Beyonce is a prolific artist whose works began from humble beginnings with cameos and commercial plays for Disney Channel’s “Smart Guy”. She has a storied career that has taken her through many eras of music. Her huge swarth of fans encompass an ever expanding beehive that gains more and more power every year. Despite being one of the most “popular” artists of our time… this year at the Grammys, she has been placed in the dance music category.

This means a lot of different things. 

Firstly, that dance music is becoming more popular. In a bottom up fashion, the ticket sales and digital plays of traditionally underground or niche electronic music artists is becoming more and more prominent among casual listeners. Large record companies and radio stations have less of a say of the music we choose as streaming continues to dominate the industry. Intelligent music-biz folks, likely have seen this trend, and are championing Beyonce to cash in on the rising popularity of EDM. 

Beyonce’s Renaissance, is a musical triumph that will have influence on future works that range from dance to pop to rhythm and blues. When played from beginning to end, the album flows like a DJ set with micro-moments inside and between songs where it becomes difficult to know where one song ends and the other begins. Shit is smooth. Renaissance draws inspiration and samples from beloved works of historic house music and celebrated artists from the past. The work of Renaissance is certainly worthy of recognition.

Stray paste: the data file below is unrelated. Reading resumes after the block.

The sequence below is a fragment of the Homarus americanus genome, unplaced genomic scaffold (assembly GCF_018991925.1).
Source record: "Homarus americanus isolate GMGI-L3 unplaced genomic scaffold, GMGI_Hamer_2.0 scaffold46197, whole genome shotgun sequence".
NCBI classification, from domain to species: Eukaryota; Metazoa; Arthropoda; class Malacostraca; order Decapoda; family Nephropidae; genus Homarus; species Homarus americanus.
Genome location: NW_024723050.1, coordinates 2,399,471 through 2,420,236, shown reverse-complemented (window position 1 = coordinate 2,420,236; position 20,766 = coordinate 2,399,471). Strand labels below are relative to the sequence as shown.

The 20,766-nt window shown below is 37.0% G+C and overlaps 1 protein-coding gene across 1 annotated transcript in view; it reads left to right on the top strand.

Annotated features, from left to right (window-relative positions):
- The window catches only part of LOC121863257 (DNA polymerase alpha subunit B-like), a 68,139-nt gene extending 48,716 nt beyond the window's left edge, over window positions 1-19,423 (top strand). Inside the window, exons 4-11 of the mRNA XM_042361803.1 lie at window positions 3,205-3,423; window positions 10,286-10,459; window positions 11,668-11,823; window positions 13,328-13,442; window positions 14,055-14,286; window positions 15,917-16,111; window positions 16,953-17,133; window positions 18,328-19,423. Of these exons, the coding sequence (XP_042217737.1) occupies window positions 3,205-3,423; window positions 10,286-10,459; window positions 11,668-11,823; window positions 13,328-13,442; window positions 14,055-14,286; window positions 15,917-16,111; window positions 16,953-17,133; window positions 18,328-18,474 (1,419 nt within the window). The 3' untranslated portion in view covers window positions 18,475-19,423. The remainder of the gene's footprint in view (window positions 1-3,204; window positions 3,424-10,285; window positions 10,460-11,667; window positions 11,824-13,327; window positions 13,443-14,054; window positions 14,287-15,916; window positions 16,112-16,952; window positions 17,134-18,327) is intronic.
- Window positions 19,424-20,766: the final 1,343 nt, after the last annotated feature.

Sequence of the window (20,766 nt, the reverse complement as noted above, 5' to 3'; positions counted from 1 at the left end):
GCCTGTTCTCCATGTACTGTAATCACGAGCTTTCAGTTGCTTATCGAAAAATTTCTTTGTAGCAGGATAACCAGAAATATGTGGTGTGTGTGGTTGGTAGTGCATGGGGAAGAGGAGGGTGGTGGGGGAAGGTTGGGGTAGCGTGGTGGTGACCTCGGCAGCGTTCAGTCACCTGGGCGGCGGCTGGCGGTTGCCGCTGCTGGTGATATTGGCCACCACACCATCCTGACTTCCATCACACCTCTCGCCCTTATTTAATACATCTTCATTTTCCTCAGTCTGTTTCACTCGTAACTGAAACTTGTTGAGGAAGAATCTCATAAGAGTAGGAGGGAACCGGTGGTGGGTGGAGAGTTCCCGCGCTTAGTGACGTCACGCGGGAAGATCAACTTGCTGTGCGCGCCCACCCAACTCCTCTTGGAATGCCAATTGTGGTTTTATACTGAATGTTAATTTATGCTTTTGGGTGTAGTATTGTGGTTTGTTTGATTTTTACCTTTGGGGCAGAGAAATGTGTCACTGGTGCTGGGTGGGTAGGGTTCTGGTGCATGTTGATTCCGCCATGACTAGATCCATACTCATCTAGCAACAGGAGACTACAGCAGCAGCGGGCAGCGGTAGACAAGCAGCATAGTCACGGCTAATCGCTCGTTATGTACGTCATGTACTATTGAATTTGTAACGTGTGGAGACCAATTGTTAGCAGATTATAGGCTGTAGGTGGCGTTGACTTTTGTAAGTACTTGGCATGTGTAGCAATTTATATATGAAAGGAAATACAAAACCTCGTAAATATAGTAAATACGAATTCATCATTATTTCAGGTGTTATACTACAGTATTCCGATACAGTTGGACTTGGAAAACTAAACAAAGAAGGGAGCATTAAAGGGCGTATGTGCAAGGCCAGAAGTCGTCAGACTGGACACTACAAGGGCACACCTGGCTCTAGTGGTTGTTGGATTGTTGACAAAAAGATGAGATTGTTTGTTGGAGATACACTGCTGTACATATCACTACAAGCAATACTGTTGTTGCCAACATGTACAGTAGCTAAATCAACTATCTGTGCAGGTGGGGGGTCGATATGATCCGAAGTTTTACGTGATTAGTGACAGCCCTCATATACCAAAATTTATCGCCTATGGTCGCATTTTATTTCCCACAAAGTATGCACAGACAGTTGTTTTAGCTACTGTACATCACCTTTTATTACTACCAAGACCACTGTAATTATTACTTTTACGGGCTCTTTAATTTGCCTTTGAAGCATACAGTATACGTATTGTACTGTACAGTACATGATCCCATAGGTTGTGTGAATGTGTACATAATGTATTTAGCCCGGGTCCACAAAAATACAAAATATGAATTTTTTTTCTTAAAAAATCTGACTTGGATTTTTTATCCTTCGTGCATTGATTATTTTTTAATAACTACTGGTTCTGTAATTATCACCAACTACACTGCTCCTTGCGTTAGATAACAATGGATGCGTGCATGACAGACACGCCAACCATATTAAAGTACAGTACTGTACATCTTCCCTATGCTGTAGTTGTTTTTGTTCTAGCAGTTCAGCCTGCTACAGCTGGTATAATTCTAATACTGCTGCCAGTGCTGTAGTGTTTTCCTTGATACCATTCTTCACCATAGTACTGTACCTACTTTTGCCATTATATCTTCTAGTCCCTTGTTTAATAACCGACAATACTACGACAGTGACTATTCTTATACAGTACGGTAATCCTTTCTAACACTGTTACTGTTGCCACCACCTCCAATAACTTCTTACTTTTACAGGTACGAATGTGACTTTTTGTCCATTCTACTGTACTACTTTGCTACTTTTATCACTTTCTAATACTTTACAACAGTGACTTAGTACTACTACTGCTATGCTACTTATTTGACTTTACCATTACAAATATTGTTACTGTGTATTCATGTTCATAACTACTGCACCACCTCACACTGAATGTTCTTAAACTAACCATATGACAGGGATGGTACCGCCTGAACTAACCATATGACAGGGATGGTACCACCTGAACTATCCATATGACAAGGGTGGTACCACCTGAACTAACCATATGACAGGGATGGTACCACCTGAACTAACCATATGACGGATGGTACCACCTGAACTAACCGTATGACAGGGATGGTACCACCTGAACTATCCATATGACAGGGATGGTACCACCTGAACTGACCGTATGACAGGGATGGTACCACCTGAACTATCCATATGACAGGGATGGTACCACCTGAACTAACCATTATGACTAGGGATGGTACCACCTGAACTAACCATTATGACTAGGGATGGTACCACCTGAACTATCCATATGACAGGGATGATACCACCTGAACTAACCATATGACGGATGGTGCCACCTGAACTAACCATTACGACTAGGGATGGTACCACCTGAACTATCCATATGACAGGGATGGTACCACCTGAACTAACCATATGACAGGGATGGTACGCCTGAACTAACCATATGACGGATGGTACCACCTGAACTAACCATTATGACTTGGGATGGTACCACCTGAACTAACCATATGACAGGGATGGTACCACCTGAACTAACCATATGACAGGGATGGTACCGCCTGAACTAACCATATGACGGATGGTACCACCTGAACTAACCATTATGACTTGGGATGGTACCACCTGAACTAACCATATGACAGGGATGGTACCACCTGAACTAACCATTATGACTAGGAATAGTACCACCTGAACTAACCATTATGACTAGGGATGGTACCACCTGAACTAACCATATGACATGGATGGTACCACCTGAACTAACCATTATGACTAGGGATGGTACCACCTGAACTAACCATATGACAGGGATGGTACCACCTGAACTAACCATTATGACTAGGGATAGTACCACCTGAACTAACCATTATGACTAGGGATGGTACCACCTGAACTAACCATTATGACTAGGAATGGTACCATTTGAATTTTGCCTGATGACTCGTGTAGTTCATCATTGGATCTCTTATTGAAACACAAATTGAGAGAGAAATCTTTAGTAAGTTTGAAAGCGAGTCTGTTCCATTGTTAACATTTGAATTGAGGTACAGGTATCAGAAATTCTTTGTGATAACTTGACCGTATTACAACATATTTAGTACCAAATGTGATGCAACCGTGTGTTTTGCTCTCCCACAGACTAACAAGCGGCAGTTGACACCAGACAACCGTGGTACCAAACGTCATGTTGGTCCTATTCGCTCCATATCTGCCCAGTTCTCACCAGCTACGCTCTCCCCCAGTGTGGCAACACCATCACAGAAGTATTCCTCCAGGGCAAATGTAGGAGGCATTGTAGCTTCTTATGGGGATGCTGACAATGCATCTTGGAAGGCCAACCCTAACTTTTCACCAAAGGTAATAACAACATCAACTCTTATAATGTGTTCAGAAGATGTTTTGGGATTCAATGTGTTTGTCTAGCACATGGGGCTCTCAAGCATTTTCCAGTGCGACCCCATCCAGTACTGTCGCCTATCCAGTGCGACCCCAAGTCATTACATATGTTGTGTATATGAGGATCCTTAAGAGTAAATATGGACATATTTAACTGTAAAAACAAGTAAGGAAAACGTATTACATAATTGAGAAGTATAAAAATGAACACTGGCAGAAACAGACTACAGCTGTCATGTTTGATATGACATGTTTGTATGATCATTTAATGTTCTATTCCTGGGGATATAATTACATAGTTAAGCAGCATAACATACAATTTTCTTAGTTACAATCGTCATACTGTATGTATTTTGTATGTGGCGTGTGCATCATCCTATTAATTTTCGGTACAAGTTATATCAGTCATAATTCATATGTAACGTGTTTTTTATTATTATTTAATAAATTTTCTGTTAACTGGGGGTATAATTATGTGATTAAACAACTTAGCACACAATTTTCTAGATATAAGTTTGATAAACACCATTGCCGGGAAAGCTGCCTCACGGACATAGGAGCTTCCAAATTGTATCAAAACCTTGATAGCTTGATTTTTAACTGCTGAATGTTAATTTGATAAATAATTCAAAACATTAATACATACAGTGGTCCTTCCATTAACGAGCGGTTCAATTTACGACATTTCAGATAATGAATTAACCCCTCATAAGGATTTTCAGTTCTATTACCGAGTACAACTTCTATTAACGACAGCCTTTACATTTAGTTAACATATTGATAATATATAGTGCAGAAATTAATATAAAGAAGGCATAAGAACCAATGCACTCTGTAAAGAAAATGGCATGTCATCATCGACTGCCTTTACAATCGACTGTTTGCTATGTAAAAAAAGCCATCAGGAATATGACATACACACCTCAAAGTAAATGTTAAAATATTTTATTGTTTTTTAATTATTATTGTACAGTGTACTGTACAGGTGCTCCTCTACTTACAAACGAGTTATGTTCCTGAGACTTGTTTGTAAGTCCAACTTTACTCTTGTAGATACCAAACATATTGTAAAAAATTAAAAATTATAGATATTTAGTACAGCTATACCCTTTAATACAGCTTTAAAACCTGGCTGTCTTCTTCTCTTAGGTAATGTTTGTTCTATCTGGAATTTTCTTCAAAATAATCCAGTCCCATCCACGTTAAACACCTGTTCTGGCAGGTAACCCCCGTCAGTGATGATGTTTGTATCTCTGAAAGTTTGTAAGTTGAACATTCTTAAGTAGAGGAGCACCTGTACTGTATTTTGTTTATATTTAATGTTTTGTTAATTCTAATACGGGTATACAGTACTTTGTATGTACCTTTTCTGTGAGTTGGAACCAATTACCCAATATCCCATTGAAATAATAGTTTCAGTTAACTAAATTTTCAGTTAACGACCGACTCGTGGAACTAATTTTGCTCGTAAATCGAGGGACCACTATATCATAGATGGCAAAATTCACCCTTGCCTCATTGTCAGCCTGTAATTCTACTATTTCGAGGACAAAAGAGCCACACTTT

But this begs the question, what then is popular music? Beyonce, with her massive and broad appeal, is placed in the dance category… while Nikki Minaj, who by all means should be considered in rap, is continuously moved into pop and other genres where she will not likely win. And what then is the point of the Grammys? What constitutes best? If we are to give the dance award to the one who has access to the most resources and best team, then we give it to Beyonce. What about RUFUS and ODESZA? She will almost always outshine the lesser known artists who also deserve a share of the spotlight (unless you are Beck).

The “Best”

Music is something so deeply personal and subjective. It is colored by our life experiences, moods, and feelings. Who am I to say that someone is the best? I would even posit that when it comes to music, there is no objective “best”. Sure we can look at record sales, radio plays, and artist collaborations. But all the extraneous statistics don’t mean anything if that song doesn’t hit you in the heart and free you.

So if Beyonce’s team wants to dabble in Electronic Music, so be it. John Mayer released a country album Paradise Valley in 2013. And Taylor Swift was a country star until she decided she wasn’t. More and more the blurred lines of genre escape boundaries, and defy categorization. The important thing here is to allow space for new artists to enter the public consciousness while celebrating the veterans who have earned their keep. 

It’s all just music baby. In the face of all these awards, pomp, and circumstance, don’t forget you are the one who gets to press play.